WITH the next elections due in 2023, the Zimbabwe Electoral Commission (ZEC) and the Zimbabwe Election Support Network (ZESN) have both warned that Bulawayo is set to lose constituencies during the next delimitation exercise if the total population is below the minimum threshold.
ZEC’s Bulawayo provincial elections officer, Innocent Ncube, said people were not coming to register to vote despite outreach programmes, with some constituencies recording zero interest.
“People are not coming. On average, we are registering zero a month and this is of serious concern to us. The same also applies when we do outreach sometimes to register residents as voters.
“We have outreach programmes to register people in their wards, but sadly, very few people come. They do not come forward to register and when they do come, at most, it will be less than five people during the whole outreach,” Ncube said.
His remarks were echoed by the Zimbabwe Election Support Network (ZESN), an independent election watchdog which observed that the same issue is likely to affect Matebeleland North.
Bulawayo, with 257 924 registered voters, has 12 constituencies.
Independent election watchdog, the Zimbabwe Election Support Network (Zesn) has also warned of the same, saying the same fate is likely to befall Matabeleland North (338 593) and South (263 690) in the next demarcation exercise.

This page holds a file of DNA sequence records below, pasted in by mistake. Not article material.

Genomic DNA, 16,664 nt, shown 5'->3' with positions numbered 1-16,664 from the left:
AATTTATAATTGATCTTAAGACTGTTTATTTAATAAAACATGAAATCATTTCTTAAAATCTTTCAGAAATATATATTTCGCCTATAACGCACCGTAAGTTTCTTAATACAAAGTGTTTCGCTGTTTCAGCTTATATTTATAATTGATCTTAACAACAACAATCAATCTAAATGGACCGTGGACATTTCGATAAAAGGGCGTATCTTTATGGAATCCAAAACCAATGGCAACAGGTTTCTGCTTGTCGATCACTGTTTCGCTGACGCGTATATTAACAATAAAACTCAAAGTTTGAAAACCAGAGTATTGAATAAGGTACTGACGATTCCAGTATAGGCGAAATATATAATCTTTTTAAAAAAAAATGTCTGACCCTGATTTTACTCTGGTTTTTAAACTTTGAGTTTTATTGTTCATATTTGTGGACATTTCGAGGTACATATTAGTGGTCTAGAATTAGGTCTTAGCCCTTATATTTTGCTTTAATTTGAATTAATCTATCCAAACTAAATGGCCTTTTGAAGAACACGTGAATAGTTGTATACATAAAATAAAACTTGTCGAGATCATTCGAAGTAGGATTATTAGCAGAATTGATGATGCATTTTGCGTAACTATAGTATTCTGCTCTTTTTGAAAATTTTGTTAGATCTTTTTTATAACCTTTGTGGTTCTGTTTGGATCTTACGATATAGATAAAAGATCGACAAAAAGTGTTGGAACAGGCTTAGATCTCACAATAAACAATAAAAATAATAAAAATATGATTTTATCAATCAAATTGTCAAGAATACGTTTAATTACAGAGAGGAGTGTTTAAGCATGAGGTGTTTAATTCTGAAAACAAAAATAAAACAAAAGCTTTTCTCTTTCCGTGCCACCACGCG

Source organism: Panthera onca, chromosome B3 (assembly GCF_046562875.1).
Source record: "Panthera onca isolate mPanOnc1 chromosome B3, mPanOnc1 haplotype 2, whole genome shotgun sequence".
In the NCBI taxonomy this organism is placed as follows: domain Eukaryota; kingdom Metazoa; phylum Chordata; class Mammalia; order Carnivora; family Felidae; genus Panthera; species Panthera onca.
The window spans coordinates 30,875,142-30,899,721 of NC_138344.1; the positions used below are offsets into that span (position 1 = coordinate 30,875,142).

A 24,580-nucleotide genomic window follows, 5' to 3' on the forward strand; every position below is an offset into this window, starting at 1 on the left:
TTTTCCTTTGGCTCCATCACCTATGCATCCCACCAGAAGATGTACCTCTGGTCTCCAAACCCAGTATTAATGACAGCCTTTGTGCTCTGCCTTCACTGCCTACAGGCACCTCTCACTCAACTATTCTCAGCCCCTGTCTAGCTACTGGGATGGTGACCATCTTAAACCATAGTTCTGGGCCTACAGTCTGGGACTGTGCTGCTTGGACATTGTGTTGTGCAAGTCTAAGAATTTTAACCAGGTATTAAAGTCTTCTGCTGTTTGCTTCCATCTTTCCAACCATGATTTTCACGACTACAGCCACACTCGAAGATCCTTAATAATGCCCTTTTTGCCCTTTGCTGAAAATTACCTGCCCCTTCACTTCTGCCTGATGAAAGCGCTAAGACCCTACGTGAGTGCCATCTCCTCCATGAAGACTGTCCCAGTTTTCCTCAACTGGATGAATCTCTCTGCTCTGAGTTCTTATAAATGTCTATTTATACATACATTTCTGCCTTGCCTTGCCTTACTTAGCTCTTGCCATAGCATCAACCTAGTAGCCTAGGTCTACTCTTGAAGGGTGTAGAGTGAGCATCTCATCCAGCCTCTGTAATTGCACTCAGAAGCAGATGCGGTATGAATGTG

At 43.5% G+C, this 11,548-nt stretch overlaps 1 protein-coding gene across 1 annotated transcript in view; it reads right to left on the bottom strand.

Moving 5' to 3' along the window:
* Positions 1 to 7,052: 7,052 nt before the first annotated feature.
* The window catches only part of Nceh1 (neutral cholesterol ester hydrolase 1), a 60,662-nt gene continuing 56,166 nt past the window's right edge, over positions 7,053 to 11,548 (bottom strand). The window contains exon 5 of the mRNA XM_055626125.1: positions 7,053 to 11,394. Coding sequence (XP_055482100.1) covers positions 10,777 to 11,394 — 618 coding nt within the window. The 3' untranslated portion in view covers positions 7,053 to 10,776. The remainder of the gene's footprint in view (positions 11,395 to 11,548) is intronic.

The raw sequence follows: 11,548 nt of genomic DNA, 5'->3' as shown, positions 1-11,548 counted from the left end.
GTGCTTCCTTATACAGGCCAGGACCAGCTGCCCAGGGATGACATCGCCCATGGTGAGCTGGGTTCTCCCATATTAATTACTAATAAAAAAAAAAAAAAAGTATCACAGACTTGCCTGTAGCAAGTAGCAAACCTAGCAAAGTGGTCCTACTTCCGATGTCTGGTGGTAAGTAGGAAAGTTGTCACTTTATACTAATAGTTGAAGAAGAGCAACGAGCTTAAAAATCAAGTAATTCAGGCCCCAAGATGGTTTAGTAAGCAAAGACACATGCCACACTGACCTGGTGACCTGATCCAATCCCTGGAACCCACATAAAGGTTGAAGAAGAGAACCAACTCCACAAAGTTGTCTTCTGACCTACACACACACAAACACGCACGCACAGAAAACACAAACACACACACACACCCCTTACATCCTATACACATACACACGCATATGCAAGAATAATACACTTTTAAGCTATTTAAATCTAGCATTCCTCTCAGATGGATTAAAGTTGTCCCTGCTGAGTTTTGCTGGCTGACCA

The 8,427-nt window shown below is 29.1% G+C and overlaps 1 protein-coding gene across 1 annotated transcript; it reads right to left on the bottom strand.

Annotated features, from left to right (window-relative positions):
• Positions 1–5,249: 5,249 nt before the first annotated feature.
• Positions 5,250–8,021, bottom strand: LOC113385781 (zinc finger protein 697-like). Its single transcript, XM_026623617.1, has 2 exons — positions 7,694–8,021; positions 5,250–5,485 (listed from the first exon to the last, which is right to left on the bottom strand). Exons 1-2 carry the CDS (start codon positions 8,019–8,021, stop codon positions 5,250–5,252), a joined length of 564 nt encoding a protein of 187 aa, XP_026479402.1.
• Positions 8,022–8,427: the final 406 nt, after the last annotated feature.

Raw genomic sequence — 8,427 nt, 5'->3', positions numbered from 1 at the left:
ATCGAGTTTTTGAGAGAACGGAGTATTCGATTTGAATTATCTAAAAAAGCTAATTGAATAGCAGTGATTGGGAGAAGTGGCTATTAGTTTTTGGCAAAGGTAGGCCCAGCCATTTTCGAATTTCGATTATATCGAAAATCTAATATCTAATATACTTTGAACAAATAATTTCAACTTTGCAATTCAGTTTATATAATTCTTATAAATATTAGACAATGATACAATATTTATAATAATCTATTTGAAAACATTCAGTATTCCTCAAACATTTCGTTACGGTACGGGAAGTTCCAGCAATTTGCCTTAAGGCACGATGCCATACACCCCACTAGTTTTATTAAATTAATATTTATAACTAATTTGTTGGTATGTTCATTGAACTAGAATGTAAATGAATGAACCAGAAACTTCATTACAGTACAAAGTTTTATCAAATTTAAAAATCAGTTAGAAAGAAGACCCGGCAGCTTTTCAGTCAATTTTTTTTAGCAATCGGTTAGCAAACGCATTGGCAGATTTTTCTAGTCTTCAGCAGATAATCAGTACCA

“What happens is that we take the total registered voter population and divide that by 210 constituencies that we have. After that, we get the average registered voter population per constituency; the figures must be the same, but with a plus or minus 20% difference as provided by the law,” Ncube said.
“In Bulawayo, with the numbers that we have, the city is likely to lose three constituencies, and that is a serious matter of concern … it also affects development. With few constituencies, it means less in Constituency Development Funds (CDF).”
Analysts said the poor turnout to the voter registration programme in the city is a vote of no confidence on Zec over its handling of the country’s elections.
“It is a vote of no confidence against Zec and against elections as a means to usher in a better and prosperous Zimbabwe. It is people saying we don’t trust the system and we are tired of our votes translating to nothing,” Bulawayo social and political commentator Effie Ncube said.
“Electoral politics in Zimbabwe has not been delivering the desired democratic and development outcomes. So, unless and until our elections get to a stage where they can deliver freedom and prosperity for the poor masses, people will increasingly question the value of voting and just stay at home.”
Another commentator, Michael Ndiweni, added: “People think that voter registration is an event that comes when elections are about to be held. This is so because Zec is only visible towards elections … Secondly, looking at the voting percentages; people have lost trust in elections due to perennial contestations and shenanigans of the previous and current regime.” — NewsDay